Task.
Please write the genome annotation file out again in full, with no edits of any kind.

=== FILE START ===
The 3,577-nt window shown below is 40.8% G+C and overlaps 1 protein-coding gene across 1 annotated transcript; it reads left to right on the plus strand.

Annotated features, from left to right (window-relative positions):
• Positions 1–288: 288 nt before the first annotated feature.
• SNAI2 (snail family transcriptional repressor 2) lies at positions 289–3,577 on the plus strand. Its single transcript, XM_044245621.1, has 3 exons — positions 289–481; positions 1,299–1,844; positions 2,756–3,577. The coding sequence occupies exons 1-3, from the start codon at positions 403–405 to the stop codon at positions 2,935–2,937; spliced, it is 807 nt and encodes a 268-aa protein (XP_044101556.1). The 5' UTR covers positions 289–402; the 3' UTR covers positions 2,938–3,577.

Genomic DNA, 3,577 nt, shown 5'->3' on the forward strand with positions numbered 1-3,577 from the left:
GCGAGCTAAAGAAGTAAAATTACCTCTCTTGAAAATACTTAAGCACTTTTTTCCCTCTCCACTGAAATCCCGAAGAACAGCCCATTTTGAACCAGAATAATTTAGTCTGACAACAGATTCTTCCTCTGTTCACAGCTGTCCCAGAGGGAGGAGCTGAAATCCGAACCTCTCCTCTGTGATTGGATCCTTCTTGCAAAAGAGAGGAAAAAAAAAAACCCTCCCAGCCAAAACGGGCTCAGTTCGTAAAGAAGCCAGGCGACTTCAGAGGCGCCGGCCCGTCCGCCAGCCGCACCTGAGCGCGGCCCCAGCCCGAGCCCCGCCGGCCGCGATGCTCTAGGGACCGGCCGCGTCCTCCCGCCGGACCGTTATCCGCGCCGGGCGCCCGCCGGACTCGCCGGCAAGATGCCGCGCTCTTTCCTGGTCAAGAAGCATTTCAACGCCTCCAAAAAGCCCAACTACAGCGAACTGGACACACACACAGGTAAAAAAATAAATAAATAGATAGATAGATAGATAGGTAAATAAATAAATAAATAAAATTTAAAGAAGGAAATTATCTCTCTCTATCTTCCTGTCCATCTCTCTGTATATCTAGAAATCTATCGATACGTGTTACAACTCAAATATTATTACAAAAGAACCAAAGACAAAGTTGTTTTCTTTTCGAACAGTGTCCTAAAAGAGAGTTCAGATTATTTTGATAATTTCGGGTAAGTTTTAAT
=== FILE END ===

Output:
The 3,577-nt window shown below is 40.8% G+C and overlaps 1 protein-coding gene across 1 annotated transcript; it reads left to right on the plus strand.

Annotated features, from left to right (window-relative positions):
• Positions 1–288: 288 nt before the first annotated feature.
• SNAI2 (snail family transcriptional repressor 2) lies at positions 289–3,577 on the plus strand. Its single transcript, XM_044245621.1, has 3 exons — positions 289–481; positions 1,299–1,844; positions 2,756–3,577. The coding sequence occupies exons 1-3, from the start codon at positions 403–405 to the stop codon at positions 2,935–2,937; spliced, it is 807 nt and encodes a 268-aa protein (XP_044101556.1). The 5' UTR covers positions 289–402; the 3' UTR covers positions 2,938–3,577.

Genomic DNA, 3,577 nt, shown 5'->3' on the forward strand with positions numbered 1-3,577 from the left:
GCGAGCTAAAGAAGTAAAATTACCTCTCTTGAAAATACTTAAGCACTTTTTTCCCTCTCCACTGAAATCCCGAAGAACAGCCCATTTTGAACCAGAATAATTTAGTCTGACAACAGATTCTTCCTCTGTTCACAGCTGTCCCAGAGGGAGGAGCTGAAATCCGAACCTCTCCTCTGTGATTGGATCCTTCTTGCAAAAGAGAGGAAAAAAAAAAACCCTCCCAGCCAAAACGGGCTCAGTTCGTAAAGAAGCCAGGCGACTTCAGAGGCGCCGGCCCGTCCGCCAGCCGCACCTGAGCGCGGCCCCAGCCCGAGCCCCGCCGGCCGCGATGCTCTAGGGACCGGCCGCGTCCTCCCGCCGGACCGTTATCCGCGCCGGGCGCCCGCCGGACTCGCCGGCAAGATGCCGCGCTCTTTCCTGGTCAAGAAGCATTTCAACGCCTCCAAAAAGCCCAACTACAGCGAACTGGACACACACACAGGTAAAAAAATAAATAAATAGATAGATAGATAGATAGGTAAATAAATAAATAAATAAAATTTAAAGAAGGAAATTATCTCTCTCTATCTTCCTGTCCATCTCTCTGTATATCTAGAAATCTATCGATACGTGTTACAACTCAAATATTATTACAAAAGAACCAAAGACAAAGTTGTTTTCTTTTCGAACAGTGTCCTAAAAGAGAGTTCAGATTATTTTGATAATTTCGGGTAAGTTTTAAT